2. Of course, in the end, it is all about that all-important 3rd “C-word” that some so despise. Once we get to where compromises are made but, not before the other two “C-words” have been fully explored, people will know that forest planning is all about making good compromises. There will always be those who will always fight against compromises, to support their precious “whatever happens” policy. The three “C-words” will take time, especially if the stakeholders resist. Trust will come from this process, and you really can’t rush that.

    Regarding the South, there are tons of species diversity, due to the less-impacted bottomlands and stream buffers. Other places are nice shortleaf pine plantations where cottonfields once were. We really, literally, cannot “go back” to a pre-man landscape, or even a pre-European landscape, due to the loss of the chestnuts. Similar to the West, we must rely on site-specific science to manage what we’d like the future forests to be.

    Also, is this what happens when you take the “beneficial wildfire” fantasy out of the equations? Interesting! *smirk*

  3. I wonder how many regular citizens were at the meeting — folks who don’t belong to an interest group. And I wonder what they had to say.

    “The overall theme that I feel like from the wildlife habitat perspective is to manage this forest for diversity,” Sheryl Bryan, a U.S. Forest Service wildlife biologist, told the crowd.

    Shouldn’t wildlife managers put resource diversity, not just wildlife diversity, at the top of the list? Same as timber shop folks, soils, recreation, and so on?

    • Probably not many. 16 meetings? Sounds like the collaborative thing the FNF put together, just a major burden for all but the most interested, or the most paid. No normal person can sit through meeting after meeting for free, bickering with hired guns.

  4. If they only look at the amount of young growth on the N-P NF, they are missing the bigger picture that the 2012 Planning Rule tells them to look at: “The responsible official shall consider and evaluate existing and possible future conditions and trends of the plan area, and assess the sustainability of social, economic, and ecological systems within the plan area, in the context of the broader landscape” (36 CFR 219.5(a)(1)). The plan revision process should also be looking at how much “young” forest exists on other land ownerships for deer and grouse before deciding how much there should be on the national forest.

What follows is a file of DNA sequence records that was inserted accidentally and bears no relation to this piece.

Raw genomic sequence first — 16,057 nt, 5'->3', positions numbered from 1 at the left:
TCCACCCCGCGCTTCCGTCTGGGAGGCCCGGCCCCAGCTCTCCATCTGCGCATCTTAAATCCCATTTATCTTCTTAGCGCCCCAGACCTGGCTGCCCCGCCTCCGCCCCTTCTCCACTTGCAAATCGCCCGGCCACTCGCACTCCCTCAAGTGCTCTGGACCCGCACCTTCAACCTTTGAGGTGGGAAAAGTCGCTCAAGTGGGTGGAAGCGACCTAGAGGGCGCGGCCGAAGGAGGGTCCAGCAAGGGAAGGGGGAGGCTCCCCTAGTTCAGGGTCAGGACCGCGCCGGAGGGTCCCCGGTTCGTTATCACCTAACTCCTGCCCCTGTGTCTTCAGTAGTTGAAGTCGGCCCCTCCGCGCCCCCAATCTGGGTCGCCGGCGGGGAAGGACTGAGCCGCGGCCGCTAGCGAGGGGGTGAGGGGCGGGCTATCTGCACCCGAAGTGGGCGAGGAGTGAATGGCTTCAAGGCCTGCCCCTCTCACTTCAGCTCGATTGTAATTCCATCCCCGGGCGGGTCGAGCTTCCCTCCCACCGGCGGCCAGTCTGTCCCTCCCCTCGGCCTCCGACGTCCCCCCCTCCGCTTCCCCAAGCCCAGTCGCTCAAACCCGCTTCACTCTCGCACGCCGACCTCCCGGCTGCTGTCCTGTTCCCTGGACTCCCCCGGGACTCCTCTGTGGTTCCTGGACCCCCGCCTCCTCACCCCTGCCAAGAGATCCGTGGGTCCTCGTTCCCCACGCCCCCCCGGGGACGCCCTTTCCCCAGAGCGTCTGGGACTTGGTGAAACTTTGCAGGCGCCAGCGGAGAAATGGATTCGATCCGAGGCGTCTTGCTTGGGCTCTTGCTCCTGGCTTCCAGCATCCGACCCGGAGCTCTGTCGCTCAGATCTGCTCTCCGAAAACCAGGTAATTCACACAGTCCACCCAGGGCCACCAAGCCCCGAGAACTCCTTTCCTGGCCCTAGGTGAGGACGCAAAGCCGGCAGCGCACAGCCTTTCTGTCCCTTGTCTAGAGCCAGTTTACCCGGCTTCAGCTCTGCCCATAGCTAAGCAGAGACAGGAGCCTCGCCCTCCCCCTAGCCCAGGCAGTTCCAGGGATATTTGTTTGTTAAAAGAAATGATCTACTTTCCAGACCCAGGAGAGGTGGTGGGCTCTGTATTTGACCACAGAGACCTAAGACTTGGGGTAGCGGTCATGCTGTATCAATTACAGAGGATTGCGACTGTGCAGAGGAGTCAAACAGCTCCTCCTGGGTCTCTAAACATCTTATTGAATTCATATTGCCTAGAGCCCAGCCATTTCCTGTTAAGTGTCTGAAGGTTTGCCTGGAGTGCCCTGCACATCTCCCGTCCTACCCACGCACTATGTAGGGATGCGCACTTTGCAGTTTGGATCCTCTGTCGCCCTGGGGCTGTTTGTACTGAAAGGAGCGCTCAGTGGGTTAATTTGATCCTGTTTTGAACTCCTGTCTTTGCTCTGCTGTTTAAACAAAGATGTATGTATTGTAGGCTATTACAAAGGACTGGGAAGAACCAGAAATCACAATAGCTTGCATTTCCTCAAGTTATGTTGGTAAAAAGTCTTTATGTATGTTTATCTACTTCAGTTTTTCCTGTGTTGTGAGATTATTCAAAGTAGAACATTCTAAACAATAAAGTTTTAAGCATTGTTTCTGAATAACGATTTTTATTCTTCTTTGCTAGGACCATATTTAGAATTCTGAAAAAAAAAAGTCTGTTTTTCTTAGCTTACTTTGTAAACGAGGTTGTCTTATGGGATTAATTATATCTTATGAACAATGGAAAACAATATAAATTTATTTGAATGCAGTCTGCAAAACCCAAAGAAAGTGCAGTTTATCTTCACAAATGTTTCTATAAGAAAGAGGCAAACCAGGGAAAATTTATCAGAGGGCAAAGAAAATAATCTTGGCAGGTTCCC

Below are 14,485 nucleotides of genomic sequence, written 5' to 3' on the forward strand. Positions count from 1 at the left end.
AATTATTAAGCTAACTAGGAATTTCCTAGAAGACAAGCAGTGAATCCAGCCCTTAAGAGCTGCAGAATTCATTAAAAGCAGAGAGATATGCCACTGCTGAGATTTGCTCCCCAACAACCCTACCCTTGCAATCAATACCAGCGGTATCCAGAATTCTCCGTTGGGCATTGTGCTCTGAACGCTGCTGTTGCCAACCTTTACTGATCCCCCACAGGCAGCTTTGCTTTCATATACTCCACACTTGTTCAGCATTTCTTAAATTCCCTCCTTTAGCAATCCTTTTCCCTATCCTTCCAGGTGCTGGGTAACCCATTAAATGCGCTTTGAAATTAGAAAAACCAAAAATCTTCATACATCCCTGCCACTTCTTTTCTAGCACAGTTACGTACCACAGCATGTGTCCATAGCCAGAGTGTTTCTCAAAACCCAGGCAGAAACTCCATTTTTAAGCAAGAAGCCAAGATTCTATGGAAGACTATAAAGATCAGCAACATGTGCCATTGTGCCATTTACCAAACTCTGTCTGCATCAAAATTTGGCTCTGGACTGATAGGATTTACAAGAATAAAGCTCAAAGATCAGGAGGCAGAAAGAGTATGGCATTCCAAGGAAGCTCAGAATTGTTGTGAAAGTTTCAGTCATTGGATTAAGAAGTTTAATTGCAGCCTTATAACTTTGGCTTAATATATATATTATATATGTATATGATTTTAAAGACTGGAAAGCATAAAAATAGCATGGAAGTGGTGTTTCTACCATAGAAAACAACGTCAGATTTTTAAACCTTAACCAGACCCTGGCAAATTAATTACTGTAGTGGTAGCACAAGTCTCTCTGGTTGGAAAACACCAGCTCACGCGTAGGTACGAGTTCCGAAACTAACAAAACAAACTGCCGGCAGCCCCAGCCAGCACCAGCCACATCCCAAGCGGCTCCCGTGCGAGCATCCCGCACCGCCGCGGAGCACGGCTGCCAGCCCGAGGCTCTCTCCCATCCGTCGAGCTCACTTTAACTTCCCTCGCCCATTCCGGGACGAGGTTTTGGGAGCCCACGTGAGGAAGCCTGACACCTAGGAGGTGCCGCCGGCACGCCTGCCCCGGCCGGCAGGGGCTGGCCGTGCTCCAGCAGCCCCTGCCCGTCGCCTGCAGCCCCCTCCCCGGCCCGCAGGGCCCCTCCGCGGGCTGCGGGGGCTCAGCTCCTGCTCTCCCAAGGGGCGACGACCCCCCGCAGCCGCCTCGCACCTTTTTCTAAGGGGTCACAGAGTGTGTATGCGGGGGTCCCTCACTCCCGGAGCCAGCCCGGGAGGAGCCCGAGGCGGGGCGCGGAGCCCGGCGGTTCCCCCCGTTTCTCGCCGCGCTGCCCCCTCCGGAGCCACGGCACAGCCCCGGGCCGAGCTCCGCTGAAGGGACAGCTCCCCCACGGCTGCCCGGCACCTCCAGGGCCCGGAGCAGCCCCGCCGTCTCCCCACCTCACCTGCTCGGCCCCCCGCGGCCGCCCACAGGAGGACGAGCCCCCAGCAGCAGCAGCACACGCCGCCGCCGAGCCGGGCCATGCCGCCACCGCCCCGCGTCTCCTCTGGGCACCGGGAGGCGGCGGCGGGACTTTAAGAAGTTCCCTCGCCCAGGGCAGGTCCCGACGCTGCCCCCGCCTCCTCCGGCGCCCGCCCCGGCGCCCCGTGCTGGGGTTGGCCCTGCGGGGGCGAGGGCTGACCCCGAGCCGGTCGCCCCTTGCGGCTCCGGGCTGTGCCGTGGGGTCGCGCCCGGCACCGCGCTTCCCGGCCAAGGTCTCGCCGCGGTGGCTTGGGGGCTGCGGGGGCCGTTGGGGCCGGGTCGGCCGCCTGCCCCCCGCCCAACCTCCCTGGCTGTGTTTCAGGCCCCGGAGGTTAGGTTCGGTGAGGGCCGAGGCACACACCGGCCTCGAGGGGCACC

• Please keep in mind that the comment posted above about the 1% of young forest on N-P NF is only a small part of the Forest Service’s overall assessment. Based on what I have seen, I think the Forest Service is certainly considering an “all lands” approach during this plan revision. That being said, I hope in considering the “all lands” approach the Forest Service also recognizes that young forests on private lands are not necessarily a substitute for young forests on NF when it comes to serving the needs of wildlife and recreationists. For instance, young forests on private lands are often near houses and high traffic roads, which leads to high wildlife mortality (cats, dogs, cars, people, agricultural operations). Also, the Forest Service should not rely on the young forests of private lands because those could well be developed, as is happening rapidly across WNC right now. Furthermore, the public does not generally have access to the young forests on private lands.

      See the link for the executive summary of the Forest Service’s assessment report. You will note that they have information concerning our particular discussion on 6-10 under “Terrestrial ecosystems, aquatic ecosystems, and watersheds.”

      Executive Summary of the Assessment

      Please also consider that young forests benefit a wide array of wildlife, not just deer and grouse.

      • Thanks for providing the link to the assessment summary, Kyle. I agree that it includes an effort to provide an all-lands context. I commend it as an example of how to document findings from the assessment in a way that can be used to then communicate about what the revised forest plan could do about them, and what the Forest Service wants to do about them.